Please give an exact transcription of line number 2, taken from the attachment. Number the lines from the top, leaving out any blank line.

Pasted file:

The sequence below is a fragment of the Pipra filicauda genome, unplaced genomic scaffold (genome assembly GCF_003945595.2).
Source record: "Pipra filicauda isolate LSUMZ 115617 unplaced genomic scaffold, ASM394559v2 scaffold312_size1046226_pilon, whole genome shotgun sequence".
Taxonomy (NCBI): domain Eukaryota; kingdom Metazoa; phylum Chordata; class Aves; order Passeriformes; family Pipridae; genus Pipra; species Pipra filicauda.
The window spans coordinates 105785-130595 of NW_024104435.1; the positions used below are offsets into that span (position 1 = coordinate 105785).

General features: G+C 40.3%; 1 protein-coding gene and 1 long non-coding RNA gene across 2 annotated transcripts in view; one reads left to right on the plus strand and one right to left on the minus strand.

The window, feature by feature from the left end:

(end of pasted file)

Source record: "Pipra filicauda isolate LSUMZ 115617 unplaced genomic scaffold, ASM394559v2 scaffold312_size1046226_pilon, whole genome shotgun sequence".